If empathy is the ability to feel what it’s like to spend a day in someone else’s shoes, then it's imperative for companies to ensure their employees have done exactly that.
When I previously worked at a tech company, I was in a customer-facing role supporting digital marketing agencies. It was easy to connect to the customer’s lived reality since there was a lot of overlap in our daily experiences. In theory, we both sat behind a desk all day (or stood behind fancy standing desks), felt the neck and shoulder strain from hunching over a computer for hours, and went through the new first world rite of passage of needing to purchase a pair of blue light-blocking glasses from screen overuse.
I was able to empathize with this type of customer because there was so much common ground in our work environments and stressors. I could day-in and day-out viscerally experience what my customers were experiencing.
This is not the case when it comes to the Toast customer base. From the vantage point of sitting behind a desk 9-5, many of the realities of working in the restaurant industry are invisible to us. This rings especially true for the 36% who have never spent a day in a restaurant role and don’t have a visceral memory bank to draw from.
How to Build Customer Empathy
My primary objective in this role is to design enriching immersion experiences at scale, which can be a bit tricky to do without being intrusive to a customer restaurant and without a controlled restaurant environment of our own.
Currently, I’m working on building out a “Toast in the wild” interactive restaurant empathy training course that dives into both restaurant “IQ” and “EQ.” The in-person training half-day will culminate in a customer-led tour of a local restaurant, where Toast employees will get to see our product in its full context and practice what they just learned in regards to connecting with customers on a personal, human level rather than a tactical one. By designing the training as an experiential learning opportunity, the employee will get to take these sensory memories back to their desks to draw upon for future customer interactions.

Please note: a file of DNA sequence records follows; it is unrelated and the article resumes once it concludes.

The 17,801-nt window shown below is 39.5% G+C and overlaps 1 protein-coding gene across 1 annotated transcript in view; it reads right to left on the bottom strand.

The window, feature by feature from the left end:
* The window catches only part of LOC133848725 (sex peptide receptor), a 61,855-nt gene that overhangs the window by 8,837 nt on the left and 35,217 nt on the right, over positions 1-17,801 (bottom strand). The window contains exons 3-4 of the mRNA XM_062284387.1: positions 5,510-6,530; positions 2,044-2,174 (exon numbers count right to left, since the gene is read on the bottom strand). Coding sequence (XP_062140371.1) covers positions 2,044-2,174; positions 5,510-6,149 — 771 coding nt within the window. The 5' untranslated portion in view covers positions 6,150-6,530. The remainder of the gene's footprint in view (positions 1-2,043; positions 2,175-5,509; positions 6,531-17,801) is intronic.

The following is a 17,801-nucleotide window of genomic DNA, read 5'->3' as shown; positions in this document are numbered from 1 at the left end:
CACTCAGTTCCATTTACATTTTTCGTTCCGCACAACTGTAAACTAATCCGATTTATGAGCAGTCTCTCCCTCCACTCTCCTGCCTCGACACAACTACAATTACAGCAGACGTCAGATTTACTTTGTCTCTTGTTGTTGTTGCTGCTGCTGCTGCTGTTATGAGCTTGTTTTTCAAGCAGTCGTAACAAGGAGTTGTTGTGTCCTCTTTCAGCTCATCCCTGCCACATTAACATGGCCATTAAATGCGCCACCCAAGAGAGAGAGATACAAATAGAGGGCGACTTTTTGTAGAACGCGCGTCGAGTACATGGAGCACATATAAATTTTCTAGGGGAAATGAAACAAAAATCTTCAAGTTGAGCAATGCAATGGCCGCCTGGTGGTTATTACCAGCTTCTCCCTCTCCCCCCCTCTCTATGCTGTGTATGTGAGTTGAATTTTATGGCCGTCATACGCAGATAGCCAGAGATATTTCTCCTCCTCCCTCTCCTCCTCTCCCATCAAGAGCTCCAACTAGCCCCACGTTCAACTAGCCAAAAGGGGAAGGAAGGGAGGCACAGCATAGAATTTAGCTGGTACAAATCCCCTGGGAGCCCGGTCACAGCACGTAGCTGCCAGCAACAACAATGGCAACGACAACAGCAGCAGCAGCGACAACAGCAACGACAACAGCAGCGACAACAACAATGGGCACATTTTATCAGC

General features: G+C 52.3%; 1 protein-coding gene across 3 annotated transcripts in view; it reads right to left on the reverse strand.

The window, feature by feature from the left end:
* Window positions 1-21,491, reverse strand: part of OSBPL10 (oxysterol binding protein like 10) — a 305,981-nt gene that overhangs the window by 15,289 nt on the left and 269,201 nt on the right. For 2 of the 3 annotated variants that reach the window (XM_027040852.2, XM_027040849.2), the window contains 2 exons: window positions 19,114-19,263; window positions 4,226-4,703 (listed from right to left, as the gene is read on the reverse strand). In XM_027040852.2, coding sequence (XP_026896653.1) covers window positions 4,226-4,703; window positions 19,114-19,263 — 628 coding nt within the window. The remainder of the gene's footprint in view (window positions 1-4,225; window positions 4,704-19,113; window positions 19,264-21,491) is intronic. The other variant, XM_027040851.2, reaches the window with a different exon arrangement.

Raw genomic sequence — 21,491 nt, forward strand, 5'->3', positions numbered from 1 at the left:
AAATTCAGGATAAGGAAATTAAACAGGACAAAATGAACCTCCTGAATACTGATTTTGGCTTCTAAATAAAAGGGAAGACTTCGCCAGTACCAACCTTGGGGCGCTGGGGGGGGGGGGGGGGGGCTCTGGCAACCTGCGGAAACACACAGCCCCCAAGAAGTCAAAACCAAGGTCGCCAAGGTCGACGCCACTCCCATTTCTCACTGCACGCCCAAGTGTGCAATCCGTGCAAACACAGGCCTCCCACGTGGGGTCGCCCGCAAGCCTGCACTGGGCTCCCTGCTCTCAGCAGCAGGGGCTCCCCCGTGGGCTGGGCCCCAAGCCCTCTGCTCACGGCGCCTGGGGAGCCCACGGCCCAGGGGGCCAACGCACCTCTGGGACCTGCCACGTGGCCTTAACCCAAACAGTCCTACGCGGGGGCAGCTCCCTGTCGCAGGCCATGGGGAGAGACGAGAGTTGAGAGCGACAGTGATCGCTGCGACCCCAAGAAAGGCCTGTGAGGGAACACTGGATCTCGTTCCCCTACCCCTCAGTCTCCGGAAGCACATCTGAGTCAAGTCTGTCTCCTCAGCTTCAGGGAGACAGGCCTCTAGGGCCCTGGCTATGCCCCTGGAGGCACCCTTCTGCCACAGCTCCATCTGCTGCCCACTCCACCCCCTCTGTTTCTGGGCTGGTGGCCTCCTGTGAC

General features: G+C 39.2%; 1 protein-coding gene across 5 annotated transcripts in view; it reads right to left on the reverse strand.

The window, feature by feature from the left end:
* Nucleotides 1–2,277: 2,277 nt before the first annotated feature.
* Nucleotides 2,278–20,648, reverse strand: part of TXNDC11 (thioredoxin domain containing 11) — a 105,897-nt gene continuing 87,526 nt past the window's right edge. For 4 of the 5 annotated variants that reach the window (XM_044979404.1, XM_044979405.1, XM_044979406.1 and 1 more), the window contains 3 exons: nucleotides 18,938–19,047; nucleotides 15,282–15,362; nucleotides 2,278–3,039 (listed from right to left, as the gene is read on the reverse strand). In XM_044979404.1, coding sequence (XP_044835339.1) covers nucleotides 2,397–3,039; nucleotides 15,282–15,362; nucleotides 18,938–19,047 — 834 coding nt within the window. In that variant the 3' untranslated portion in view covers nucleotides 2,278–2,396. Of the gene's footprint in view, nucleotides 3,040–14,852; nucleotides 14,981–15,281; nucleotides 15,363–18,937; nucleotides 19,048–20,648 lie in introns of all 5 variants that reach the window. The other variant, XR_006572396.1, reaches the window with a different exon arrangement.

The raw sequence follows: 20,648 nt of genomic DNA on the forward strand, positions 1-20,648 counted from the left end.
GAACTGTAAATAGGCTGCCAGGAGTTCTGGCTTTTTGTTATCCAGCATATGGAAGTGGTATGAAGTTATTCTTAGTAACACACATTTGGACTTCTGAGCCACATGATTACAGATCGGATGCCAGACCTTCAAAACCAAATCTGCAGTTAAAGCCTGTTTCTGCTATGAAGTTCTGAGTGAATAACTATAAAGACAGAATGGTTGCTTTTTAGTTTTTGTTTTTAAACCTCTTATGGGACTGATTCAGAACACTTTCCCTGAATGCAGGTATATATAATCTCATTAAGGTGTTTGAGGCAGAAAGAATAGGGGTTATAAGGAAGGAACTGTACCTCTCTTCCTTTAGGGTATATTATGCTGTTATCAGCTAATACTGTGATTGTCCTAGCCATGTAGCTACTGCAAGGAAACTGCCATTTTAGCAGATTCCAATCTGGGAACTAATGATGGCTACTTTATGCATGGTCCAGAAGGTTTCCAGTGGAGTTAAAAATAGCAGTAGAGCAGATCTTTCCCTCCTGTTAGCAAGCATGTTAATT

In addition to the training course and group tour in the field, I am in the process of piloting a restaurant shadow shift program (referred to as a “stage” in the industry). While again this doesn’t necessarily scale well, shadowing a restaurant shift is possibly the most enriching experience someone who hasn’t worked in a restaurant can go through. We are in the process of partnering with a few local customers to make this happen and to build a stronger connection to the daily experience of our customer base.
What Are Your Company’s Customer Empathy Initiatives?
If you are looking to create customer empathy initiatives in your organization, my recommendation would be to start by gauging the internal understanding of your customers. From there, it’s all about creating visceral memories for your employees and ensuring you are providing frequent immersion opportunities for them to practice exercising both IQ, EQ, and empathy for the customer.